The Knit Cabana Shirt is the newest addition to our Cabana Set line and represents our foray into something we're very excited about: Beach Knits. This piece is inspired by an illustration that we stumbled upon titled "Manhattan Beach Buoy Ensembles." We fell in love with the style and searched high and low for something like it, but lo and behold, we found nothing...the style was truly lost and forgotten. We spent the past 6 months reproducing the piece from the illustration and we couldn't be happier with the result. See how close we got below.
We tried to reproduce this piece down to its tiniest details, but we had to make a couple of important design decisions. The original piece features an irregular square print which can only be accomplished by printing on a woven fabric, so we decided to go with a similar Nordic-style knitting pattern instead. The original piece also appears to have terry cloth hems on the sleeves, and although we're huge fans of terry cloth, we decided to knit the entire piece vs. sewing different pieces of fabric together.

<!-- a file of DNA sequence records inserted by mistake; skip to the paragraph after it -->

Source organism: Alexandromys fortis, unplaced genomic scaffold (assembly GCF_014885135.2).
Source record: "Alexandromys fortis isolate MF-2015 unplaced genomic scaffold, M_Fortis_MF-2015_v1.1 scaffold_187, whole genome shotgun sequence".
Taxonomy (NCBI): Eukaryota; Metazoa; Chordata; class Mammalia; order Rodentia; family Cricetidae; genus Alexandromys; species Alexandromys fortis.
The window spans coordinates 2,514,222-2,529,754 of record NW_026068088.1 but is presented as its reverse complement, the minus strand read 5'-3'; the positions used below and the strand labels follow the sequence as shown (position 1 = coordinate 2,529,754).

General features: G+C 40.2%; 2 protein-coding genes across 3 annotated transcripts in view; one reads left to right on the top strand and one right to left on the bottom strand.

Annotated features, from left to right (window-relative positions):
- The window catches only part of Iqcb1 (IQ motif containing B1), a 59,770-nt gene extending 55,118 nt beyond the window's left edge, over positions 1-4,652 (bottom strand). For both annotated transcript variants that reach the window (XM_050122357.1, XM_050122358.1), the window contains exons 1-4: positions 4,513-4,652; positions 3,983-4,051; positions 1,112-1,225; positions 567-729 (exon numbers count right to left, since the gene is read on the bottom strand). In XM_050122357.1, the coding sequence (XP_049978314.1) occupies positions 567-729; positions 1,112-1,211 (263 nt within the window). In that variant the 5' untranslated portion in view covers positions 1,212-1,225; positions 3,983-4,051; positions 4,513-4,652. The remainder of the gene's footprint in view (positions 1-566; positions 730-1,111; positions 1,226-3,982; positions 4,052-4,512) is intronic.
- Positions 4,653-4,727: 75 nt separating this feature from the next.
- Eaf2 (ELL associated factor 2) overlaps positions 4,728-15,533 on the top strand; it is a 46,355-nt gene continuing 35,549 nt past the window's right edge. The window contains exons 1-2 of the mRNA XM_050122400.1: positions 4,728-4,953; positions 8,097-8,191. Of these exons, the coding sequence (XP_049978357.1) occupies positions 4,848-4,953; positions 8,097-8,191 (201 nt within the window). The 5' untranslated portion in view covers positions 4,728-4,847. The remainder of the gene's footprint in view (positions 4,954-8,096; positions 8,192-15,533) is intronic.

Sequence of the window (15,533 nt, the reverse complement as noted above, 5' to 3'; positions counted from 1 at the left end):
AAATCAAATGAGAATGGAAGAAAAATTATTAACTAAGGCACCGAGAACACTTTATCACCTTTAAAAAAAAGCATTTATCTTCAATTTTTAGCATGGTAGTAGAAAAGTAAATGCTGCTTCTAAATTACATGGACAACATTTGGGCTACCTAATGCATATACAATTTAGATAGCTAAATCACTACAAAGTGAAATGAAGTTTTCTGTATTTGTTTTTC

- 🌱 100% cotton yarn
- 🧶 Nordic-style knit pattern
- 💎 Four oversized buttons and left chest pocket
- 🎨 Matches our navy and red cabana trunk colors and navy and red short colors
- ✨ The most esoteric product that we have made to date
While conducting our regular Hammies R&D, we learned that the first swim and beach brands of the 20th century started out as knitting mills! The original swimsuits were made of wool and left almost everything up to the imagination. As the pastime of swimming grew in popularity, Catalina (founded in 1907 as Bentz Knitting Mills) and Jantzen (founded in 1916 as Portland Knitting Company) shifted away from knitting sweaters and into knitting swimsuits. The swimsuit went on to push the limits of American fashion and modesty for the next 40 years. If you want to learn more, we recommend Making Waves: Swimsuits and the Undressing of America by Lena Lenček and Gideon Bosker. This explains why we see so many people wearing beach sweaters in vintage photos and ads from the 1950-70s.